Partaking of the Fruit of the Tree

treeOne of my favorite parts of Christmas is sitting in the darkened living room, gazing at the lighted tree. There is something magical and transfixing about the warm, gentle light, the fragrance of pine, and the palpable presence of nature that fills my home with its incongruous beauty.

I have many memories of reading Scripture by the light of the Christmas tree. Usually we read from Luke, with Matthew’s bit about the Wise Men added in; sometimes we expand into Isaiah, either spoken or set to Handel.

This year, though, when I stole a moment of stillness out of the hectic holiday rush to sit beside the tree, the words that came to my mind were Nephi’s:

“I looked and beheld a tree . . . and the bbeauty thereof was far beyond, yea, exceeding of all beauty; and the cwhiteness thereof did exceed the whiteness of the driven snow.”

It had never struck me before how much meaning the Book of Mormon adds to our celebration of the Christmas tree. Scripture is rife with references to the Tree of Life, and the notion of everlasting life certainly accords well with what I was taught as a child: that the evergreen Christmas tree was a symbol of the eternal life brought to us by Christ.

But Nephi’s education about the interpretation of the tree in 1 Nephi 11 is more specific. In answer to his query about the meaning of the tree, Nephi’s guide instructs him, “Look!” and Nephi describes the ensuing vision thus: “I beheld the city of Nazareth; and in the city of aNazareth I beheld a bvirgin, and she was exceedingly fair and white.”

Fair and white. Just like the tree. Later, he sees her again, “bearing a achild in her arms,” and is told that she is the mother of the son of God, after the flesh.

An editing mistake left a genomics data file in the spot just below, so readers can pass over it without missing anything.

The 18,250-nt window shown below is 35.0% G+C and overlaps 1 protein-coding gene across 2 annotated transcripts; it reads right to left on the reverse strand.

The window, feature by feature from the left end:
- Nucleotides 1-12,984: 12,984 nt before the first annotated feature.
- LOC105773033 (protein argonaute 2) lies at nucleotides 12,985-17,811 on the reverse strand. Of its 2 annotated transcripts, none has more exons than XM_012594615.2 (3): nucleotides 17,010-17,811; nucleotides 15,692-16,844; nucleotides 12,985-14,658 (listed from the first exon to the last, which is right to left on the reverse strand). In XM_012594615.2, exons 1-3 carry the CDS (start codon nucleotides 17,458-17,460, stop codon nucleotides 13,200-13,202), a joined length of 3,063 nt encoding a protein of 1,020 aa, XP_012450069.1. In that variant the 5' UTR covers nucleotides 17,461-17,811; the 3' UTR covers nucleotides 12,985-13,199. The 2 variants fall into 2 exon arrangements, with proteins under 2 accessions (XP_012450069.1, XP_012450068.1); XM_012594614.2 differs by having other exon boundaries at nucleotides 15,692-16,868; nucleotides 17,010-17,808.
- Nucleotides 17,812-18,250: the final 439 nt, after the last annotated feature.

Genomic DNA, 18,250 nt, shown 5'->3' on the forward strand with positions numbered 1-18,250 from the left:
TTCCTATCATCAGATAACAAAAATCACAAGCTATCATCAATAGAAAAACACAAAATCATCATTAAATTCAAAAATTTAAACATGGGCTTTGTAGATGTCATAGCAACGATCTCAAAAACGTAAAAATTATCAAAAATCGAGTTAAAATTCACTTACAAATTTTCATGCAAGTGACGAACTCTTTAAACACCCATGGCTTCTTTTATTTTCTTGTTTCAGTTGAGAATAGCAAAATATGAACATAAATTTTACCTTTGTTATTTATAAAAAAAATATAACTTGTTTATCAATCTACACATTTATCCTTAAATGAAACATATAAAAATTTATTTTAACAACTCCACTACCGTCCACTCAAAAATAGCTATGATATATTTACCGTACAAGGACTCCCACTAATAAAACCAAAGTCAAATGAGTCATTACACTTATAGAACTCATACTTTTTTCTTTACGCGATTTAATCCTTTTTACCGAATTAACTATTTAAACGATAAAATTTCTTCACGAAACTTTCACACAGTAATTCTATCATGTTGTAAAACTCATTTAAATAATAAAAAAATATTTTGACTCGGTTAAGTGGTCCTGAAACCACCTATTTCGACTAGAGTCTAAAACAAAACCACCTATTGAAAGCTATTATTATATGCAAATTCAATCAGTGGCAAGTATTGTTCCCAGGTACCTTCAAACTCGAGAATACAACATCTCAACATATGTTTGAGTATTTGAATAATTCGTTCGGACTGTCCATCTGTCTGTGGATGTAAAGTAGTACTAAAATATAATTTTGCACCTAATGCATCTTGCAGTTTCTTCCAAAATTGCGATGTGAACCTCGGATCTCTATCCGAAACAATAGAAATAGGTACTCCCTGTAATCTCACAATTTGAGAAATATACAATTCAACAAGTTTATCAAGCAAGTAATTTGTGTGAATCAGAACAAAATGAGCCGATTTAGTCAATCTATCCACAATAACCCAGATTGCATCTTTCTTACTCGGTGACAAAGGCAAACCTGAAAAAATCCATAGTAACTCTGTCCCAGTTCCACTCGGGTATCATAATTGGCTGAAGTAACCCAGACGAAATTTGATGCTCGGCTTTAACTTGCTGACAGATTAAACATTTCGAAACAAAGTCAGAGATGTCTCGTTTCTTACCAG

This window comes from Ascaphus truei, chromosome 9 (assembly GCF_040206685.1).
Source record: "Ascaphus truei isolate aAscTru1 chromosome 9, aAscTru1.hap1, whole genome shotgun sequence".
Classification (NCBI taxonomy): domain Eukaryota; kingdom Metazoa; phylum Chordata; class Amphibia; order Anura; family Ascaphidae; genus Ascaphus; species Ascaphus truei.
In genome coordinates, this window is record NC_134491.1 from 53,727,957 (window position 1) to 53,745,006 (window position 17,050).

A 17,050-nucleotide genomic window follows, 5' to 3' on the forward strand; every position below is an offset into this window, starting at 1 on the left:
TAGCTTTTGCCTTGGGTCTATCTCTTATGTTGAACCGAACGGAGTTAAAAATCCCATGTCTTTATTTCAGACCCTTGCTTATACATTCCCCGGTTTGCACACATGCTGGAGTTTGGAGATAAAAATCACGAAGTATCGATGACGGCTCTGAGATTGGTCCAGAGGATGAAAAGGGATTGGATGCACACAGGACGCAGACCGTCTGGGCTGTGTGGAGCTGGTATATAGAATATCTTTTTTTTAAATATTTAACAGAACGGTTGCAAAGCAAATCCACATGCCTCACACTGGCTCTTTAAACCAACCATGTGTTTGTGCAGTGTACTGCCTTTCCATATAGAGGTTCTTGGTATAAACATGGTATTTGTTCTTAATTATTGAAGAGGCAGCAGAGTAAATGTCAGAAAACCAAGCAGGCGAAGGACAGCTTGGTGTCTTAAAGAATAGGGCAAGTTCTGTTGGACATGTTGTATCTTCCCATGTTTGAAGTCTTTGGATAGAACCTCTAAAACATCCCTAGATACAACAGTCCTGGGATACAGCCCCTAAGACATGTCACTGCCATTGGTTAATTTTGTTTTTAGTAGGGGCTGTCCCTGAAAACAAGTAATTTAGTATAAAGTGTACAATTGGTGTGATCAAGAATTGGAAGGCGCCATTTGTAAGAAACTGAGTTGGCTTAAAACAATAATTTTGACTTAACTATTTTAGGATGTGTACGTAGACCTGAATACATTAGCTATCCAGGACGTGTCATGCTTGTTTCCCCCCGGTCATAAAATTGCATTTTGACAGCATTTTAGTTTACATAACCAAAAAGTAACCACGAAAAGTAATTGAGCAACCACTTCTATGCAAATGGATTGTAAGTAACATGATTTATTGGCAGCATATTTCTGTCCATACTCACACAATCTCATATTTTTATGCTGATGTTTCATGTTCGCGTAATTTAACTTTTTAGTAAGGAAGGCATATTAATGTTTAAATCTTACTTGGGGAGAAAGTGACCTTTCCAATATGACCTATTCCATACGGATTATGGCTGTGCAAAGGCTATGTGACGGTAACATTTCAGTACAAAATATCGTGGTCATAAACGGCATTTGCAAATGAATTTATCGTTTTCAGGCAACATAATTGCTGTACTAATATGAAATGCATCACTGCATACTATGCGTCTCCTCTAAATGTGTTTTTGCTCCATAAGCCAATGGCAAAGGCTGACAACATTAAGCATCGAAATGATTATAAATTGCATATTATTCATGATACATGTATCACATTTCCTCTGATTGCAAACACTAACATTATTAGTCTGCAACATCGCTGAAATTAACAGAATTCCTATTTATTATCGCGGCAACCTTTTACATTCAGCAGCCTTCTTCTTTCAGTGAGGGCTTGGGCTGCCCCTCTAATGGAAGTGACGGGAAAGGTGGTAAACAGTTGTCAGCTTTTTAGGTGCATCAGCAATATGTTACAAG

As I sat under my white-garlanded tree thinking of those verses, I remembered Dan Petersen’s paper, Nephi and His Asherah. Take a look at the paper if you have a moment; it’s lovely yuletide reading. Petersen posits that Nephi was able to make the seemingly odd connection of a tree with the Mother of God because he was familiar with the worship (endemic in the Israel of his time) of the goddess Asherah, wife of the god of Israel, and her identification with sacred trees.

Contemplating my Christmas tree again, I thought of Mary, the earthly mother of the Savior. And of his other mother, his Heavenly Mother, bidding him one last tender farewell before entrusting him to Mary’s care. And the divine love so breathtakingly expressed by Nephi’s beautiful tree and its rare fruit. In the words of the angel Gabriel, “Blessed art thou among women, and blessed is the fruit of thy womb.”

I don’t believe I’ll ever see a Christmas tree again without thinking not only of the love of a Heavenly Father giving the world his only begotten son, but also the love of a Heavenly Mother and a young earthly mother, each gifting us with her own precious child.




9 comments for “Partaking of the Fruit of the Tree

  1. When thoughts such as this are expressed, it becomes easier to imagine the “time” when we were all as familiar with the eternal as we are now with the temporal. Thank you.

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